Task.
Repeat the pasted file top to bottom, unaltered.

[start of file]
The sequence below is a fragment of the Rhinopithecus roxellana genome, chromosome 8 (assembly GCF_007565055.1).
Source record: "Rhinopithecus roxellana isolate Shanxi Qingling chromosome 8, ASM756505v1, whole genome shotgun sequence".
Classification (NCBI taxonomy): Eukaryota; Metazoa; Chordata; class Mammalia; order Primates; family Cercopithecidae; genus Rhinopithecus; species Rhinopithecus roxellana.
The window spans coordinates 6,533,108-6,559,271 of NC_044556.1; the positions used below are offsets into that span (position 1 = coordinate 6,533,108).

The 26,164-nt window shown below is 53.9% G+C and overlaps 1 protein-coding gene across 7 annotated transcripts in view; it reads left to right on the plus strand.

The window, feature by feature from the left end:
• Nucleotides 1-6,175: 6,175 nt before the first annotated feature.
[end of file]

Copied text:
The sequence below is a fragment of the Rhinopithecus roxellana genome, chromosome 8 (assembly GCF_007565055.1).
Source record: "Rhinopithecus roxellana isolate Shanxi Qingling chromosome 8, ASM756505v1, whole genome shotgun sequence".
Classification (NCBI taxonomy): Eukaryota; Metazoa; Chordata; class Mammalia; order Primates; family Cercopithecidae; genus Rhinopithecus; species Rhinopithecus roxellana.
The window spans coordinates 6,533,108-6,559,271 of NC_044556.1; the positions used below are offsets into that span (position 1 = coordinate 6,533,108).

The 26,164-nt window shown below is 53.9% G+C and overlaps 1 protein-coding gene across 7 annotated transcripts in view; it reads left to right on the plus strand.

The window, feature by feature from the left end:
• Nucleotides 1-6,175: 6,175 nt before the first annotated feature.